Directions on Microsoft analyst Wes Miller also cautions against reading too much into Windows 8 adoption rates this early in the operating system's lifetime.
"This holiday season is critically important to the success of Windows RT in particular, as well as the lower-end market for Windows 8 tablets," he said via email. "We wont really know until the new year how well those have done in the marketplace."
Along those lines (and despite his less-than-optimistic talk over at ReadWrite), Newegg SVP Merle McIntosh told us via email that "Sales have met our expectations so far. Currently, the majority of our Windows 8 assortment consists of desktops and notebooks so, naturally, those categories are the strongest right now. Tablets are also doing well, and we expect this category to continue to grow."
McIntosh acknowledges that Windows 8 sales are more likely to slowly build steam rather than explode out of the gate. "Windows 8 is a completely new OS, so it will take a bit of time for consumers and businesses to fully embrace it and move away from Windows 7," he says. "Windows 7 was a very successful product, so there will be some consumers who may prefer that OS for the time being."
That single statement may shed the most light on Windows 8's apparently lackluster adoption rates. People couldn't wait to upgrade away from Vista. Everybody loves Windows 7, which offers a damn near ideal desktop experience. Throwing that excellence out the window to focus on tablet functionality hasn't convinced laptop and desktop users that they need to switch to Windows 8 right now and learn a whole new, fairly unintuitive interface.
Windows 8: One month down, many to go
Newegg expects Windows 8 hardware sales to be a major growth factor for the OS as a whole, and therein lies Microsoft's strongest ace in the hole. Even if the operating system struggled a bit during its first month, the overwhelming majority of all laptops and desktops shipped henceforth will ship with Windows 8 installed. No early adopters? No problem. Windows 8 has legs in the long tail, with the IDC estimating 391.1 million PCs to ship in 2013. "Its still very early to be calling out any definitive sales trends," McIntosh told us, and he's right.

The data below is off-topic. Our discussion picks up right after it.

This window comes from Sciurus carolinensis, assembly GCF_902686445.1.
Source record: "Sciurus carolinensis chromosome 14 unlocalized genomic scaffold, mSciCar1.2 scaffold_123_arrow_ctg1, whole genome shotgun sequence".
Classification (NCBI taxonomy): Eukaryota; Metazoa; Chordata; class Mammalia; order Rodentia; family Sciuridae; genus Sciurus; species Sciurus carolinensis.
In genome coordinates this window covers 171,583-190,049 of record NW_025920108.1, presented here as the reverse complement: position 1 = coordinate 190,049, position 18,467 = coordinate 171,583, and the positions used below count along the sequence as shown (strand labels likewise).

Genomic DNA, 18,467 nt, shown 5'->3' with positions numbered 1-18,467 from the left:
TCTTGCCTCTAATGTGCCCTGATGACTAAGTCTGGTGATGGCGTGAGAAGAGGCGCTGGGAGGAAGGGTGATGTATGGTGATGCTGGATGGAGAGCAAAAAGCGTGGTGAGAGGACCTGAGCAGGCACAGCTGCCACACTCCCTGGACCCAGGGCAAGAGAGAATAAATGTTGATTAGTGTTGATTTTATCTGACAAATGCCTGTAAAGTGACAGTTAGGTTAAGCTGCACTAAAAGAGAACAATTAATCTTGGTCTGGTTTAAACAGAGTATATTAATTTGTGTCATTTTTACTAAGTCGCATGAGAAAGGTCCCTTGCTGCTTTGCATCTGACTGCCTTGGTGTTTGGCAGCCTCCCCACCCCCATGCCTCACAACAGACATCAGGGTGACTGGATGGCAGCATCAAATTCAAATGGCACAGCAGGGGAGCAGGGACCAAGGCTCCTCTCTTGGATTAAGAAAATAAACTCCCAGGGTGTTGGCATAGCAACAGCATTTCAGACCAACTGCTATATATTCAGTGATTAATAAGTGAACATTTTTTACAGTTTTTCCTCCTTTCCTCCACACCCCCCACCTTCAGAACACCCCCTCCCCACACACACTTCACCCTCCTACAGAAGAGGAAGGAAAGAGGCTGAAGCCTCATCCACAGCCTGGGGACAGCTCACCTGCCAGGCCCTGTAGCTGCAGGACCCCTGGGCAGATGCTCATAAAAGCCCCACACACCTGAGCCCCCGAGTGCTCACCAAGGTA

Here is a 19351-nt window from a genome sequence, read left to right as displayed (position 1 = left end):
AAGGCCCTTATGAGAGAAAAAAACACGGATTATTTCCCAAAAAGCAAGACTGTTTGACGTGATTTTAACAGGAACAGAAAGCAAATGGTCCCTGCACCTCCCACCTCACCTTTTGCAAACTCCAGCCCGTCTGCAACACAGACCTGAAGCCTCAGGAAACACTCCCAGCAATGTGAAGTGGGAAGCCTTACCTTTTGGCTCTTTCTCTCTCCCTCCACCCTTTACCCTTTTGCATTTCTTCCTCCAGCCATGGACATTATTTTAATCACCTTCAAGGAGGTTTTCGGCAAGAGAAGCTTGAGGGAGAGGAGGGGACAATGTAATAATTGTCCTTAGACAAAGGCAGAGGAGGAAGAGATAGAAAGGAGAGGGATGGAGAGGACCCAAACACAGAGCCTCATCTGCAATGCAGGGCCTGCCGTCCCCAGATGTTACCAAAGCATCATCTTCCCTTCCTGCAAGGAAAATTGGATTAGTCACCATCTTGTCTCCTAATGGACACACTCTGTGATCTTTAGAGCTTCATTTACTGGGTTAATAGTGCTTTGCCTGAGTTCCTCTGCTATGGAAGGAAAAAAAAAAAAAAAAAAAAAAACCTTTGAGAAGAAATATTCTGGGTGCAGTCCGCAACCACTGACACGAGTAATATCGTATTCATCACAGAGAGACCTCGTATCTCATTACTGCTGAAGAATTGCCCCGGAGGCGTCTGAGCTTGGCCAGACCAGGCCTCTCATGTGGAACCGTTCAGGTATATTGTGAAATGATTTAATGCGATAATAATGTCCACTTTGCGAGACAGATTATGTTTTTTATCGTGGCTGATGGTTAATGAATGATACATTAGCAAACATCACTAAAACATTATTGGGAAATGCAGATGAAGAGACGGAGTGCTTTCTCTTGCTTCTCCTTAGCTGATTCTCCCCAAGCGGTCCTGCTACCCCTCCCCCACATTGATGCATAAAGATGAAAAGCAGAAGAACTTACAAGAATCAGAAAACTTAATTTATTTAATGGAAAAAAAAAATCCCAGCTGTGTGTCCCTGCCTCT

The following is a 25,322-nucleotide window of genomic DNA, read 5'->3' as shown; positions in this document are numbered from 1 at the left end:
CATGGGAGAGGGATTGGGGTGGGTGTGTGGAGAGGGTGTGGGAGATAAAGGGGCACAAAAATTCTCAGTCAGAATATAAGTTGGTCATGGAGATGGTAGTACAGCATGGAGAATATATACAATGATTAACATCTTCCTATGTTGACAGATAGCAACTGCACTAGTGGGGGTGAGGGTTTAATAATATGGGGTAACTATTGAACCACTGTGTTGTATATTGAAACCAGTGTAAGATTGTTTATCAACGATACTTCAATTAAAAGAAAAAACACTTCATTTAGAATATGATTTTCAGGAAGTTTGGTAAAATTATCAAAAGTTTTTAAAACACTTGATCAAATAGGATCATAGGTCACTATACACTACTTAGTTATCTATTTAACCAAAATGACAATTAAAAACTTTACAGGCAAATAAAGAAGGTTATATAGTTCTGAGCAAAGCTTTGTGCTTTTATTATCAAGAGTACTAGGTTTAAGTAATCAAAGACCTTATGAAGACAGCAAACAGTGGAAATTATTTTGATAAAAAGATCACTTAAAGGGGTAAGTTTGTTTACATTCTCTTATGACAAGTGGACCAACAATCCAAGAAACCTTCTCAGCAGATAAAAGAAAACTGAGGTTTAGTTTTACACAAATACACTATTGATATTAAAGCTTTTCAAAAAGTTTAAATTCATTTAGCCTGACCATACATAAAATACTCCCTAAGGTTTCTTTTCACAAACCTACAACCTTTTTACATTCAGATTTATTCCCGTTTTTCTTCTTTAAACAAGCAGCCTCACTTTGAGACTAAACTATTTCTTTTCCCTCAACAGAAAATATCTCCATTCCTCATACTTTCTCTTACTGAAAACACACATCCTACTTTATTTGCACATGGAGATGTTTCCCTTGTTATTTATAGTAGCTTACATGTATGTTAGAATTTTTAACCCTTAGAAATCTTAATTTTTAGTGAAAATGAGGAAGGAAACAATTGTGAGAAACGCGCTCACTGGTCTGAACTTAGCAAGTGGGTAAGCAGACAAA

Sure, Microsoft made some missteps with the roll-out of Windows 8, but few of the problems are deep-rooted. As adoption rates slowly grow, the apps are sure to comeand Microsoft is courting developers hard to make sure those apps do come. The Windows Store itself needs some usability tweaking, and that tweaking will have to be done under new management. Possible customer confusion issues should clear up as Windows 8 and Windows RT become more widespread, and businesses will be forced to integrate the operating system into their networks when employees start dragging in BYOD Windows 8 laptops and tablets, even if I.T. departments hesitate to roll them out whole-hog.
Windows 8 maymaybe struggling now, but sheer scale means it will be adopted by many more people. Eventually.
Just don't expect the modern UI to disappear anytime soon. Despite the deep-seated hatred that desktop enthusiasts and usability experts toss the interface's way, Microsoft spent a lot of money creating the cross-platform design in a bid to lure tablet shoppers away from Android and Apple alternatives. Remember that PC sales are sluggish and mobile sales are booming. What's a first-time tablet shopper more likely to buy: A tablet with a completely new operating system, or one that looks like and syncs with with the UI on their home computer?
When you look at Windows 8 you're staring at the future of Microsoft, folks. So you might as well get used to it. In the present, however, Windows 8 still has a few kinks left to work out after a month on the market.